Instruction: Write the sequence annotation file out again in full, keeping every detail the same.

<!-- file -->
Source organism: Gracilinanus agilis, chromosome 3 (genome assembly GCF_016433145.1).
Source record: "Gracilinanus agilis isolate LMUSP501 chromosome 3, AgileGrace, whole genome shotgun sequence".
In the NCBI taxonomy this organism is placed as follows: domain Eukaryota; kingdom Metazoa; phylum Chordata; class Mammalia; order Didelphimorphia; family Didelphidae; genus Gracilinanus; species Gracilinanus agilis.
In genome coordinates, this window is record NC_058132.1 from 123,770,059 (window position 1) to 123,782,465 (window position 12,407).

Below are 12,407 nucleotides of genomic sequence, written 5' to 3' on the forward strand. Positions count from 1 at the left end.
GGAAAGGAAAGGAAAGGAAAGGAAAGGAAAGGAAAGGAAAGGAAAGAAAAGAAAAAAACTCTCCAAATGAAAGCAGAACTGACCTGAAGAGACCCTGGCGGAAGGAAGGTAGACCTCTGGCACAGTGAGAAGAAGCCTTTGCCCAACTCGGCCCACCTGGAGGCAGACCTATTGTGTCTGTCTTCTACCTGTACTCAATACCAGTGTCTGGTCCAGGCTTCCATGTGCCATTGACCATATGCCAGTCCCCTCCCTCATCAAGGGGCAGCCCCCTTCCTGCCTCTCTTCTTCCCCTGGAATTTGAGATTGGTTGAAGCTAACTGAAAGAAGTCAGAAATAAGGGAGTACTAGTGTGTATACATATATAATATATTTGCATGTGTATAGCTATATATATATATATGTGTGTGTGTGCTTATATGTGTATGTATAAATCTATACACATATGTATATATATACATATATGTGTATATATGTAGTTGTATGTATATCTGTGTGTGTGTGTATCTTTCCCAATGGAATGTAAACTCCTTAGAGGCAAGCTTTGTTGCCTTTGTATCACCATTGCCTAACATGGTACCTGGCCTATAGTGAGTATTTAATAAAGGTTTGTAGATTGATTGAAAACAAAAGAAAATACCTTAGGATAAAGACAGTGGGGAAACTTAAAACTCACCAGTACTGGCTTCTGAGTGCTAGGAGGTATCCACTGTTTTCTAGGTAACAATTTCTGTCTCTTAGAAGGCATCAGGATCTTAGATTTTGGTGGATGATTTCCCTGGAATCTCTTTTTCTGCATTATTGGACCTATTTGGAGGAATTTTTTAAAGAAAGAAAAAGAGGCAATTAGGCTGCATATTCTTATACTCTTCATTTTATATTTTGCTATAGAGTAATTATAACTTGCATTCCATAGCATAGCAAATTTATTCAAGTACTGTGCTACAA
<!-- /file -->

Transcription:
Source organism: Gracilinanus agilis, chromosome 3 (genome assembly GCF_016433145.1).
Source record: "Gracilinanus agilis isolate LMUSP501 chromosome 3, AgileGrace, whole genome shotgun sequence".
In the NCBI taxonomy this organism is placed as follows: domain Eukaryota; kingdom Metazoa; phylum Chordata; class Mammalia; order Didelphimorphia; family Didelphidae; genus Gracilinanus; species Gracilinanus agilis.
In genome coordinates, this window is record NC_058132.1 from 123,770,059 (window position 1) to 123,782,465 (window position 12,407).

Below are 12,407 nucleotides of genomic sequence, written 5' to 3' on the forward strand. Positions count from 1 at the left end.
GGAAAGGAAAGGAAAGGAAAGGAAAGGAAAGGAAAGGAAAGGAAAGAAAAGAAAAAAACTCTCCAAATGAAAGCAGAACTGACCTGAAGAGACCCTGGCGGAAGGAAGGTAGACCTCTGGCACAGTGAGAAGAAGCCTTTGCCCAACTCGGCCCACCTGGAGGCAGACCTATTGTGTCTGTCTTCTACCTGTACTCAATACCAGTGTCTGGTCCAGGCTTCCATGTGCCATTGACCATATGCCAGTCCCCTCCCTCATCAAGGGGCAGCCCCCTTCCTGCCTCTCTTCTTCCCCTGGAATTTGAGATTGGTTGAAGCTAACTGAAAGAAGTCAGAAATAAGGGAGTACTAGTGTGTATACATATATAATATATTTGCATGTGTATAGCTATATATATATATATGTGTGTGTGTGCTTATATGTGTATGTATAAATCTATACACATATGTATATATATACATATATGTGTATATATGTAGTTGTATGTATATCTGTGTGTGTGTGTATCTTTCCCAATGGAATGTAAACTCCTTAGAGGCAAGCTTTGTTGCCTTTGTATCACCATTGCCTAACATGGTACCTGGCCTATAGTGAGTATTTAATAAAGGTTTGTAGATTGATTGAAAACAAAAGAAAATACCTTAGGATAAAGACAGTGGGGAAACTTAAAACTCACCAGTACTGGCTTCTGAGTGCTAGGAGGTATCCACTGTTTTCTAGGTAACAATTTCTGTCTCTTAGAAGGCATCAGGATCTTAGATTTTGGTGGATGATTTCCCTGGAATCTCTTTTTCTGCATTATTGGACCTATTTGGAGGAATTTTTTAAAGAAAGAAAAAGAGGCAATTAGGCTGCATATTCTTATACTCTTCATTTTATATTTTGCTATAGAGTAATTATAACTTGCATTCCATAGCATAGCAAATTTATTCAAGTACTGTGCTACAA